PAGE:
© Saurabh Das, Jun. 2012, Rohingya muslim men cry when forced to take the ship to be returned to Myanmar near a border checkpoint in Taknaf / Bangladesh
Over the past year, Myanmar’s government has ended its heavy censorship, allowing citizens unfettered access to a wide variety of Web sites that had been banned during military rule. When the government first began dismantling its Internet controls in August, visits to sites like YouTube soared.
But as the poverty-stricken country of 55 million makes a delicate transition to democracy, hateful comments are also flourishing online about a Muslim ethnic group, the Rohingya, that is embroiled in sectarian clashes in western Myanmar.
“The lid of authoritarianism has come off, and people finally have the freedom to express themselves,” said U Aung Naing Oo, the author of ‘Dialogue,’ a book about conflict resolution in Myanmar’s fractious society. “All these grievances have come out,” and “the voices of reason are on the sidelines for now.”
The Rohingya are stateless and are described by the United Nations as one of the most oppressed minorities in Asia. A United Nations report published in December described the Rohingya as “virtually friendless” among other ethnic groups in Myanmar. The source of the hatred toward the Rohingya is complex but appears to turn on religion, language, colonial resentment, nationalism and skin color. (read more)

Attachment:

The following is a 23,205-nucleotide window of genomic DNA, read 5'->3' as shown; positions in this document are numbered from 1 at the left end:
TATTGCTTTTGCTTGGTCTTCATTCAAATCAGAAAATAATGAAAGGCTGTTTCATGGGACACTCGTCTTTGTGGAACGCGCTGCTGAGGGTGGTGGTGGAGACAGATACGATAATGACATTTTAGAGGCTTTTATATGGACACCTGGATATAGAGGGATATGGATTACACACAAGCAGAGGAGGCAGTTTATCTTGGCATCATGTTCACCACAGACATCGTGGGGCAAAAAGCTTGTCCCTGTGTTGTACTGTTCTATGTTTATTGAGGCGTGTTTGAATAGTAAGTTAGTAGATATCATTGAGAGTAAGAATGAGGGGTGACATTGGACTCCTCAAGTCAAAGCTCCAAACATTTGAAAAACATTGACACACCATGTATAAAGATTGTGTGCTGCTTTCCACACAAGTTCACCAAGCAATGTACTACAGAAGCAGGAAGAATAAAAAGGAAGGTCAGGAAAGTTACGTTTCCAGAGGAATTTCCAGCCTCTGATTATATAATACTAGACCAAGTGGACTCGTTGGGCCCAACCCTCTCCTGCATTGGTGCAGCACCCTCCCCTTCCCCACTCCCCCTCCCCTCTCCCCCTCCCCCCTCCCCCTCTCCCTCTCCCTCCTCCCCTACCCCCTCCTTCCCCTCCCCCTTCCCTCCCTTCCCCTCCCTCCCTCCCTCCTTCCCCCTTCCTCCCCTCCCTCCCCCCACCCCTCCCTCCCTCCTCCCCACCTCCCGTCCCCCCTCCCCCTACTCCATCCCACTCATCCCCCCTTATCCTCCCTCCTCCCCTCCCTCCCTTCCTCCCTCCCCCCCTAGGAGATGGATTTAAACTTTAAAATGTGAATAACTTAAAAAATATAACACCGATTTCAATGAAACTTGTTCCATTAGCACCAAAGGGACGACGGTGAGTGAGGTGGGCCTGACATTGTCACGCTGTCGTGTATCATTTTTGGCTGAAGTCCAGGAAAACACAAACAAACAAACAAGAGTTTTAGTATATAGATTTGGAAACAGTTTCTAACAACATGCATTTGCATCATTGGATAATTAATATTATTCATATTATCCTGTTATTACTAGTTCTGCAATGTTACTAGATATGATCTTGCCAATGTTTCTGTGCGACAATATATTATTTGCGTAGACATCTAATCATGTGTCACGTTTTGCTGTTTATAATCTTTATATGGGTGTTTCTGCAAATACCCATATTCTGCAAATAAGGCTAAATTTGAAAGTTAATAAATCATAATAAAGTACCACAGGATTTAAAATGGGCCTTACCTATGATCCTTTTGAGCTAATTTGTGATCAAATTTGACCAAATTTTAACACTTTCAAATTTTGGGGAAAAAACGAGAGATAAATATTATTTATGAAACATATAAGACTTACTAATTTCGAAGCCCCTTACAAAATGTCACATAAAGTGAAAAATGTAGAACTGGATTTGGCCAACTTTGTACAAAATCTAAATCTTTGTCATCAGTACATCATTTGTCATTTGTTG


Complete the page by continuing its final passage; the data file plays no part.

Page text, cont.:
The violence initially broke out in June following the rape and murder of a Rakhine woman and the subsequent lynching of 10 Muslims by a crowd of angry Buddhists. New York-based Human Rights Watch has accused Myanmar forces of opening fire on Rohingya, as well as committing rape and standing by as rival mobs attacked each other.
Decades of discrimination have left the Rohingya stateless and they are viewed by the United Nations as one of the world’s most persecuted minorities. Myanmar’s government considers the estimated 800,000 Rohingya in the country to be foreigners while many citizens see them as illegal immigrants from Bangladesh and view them with hostility. (read more)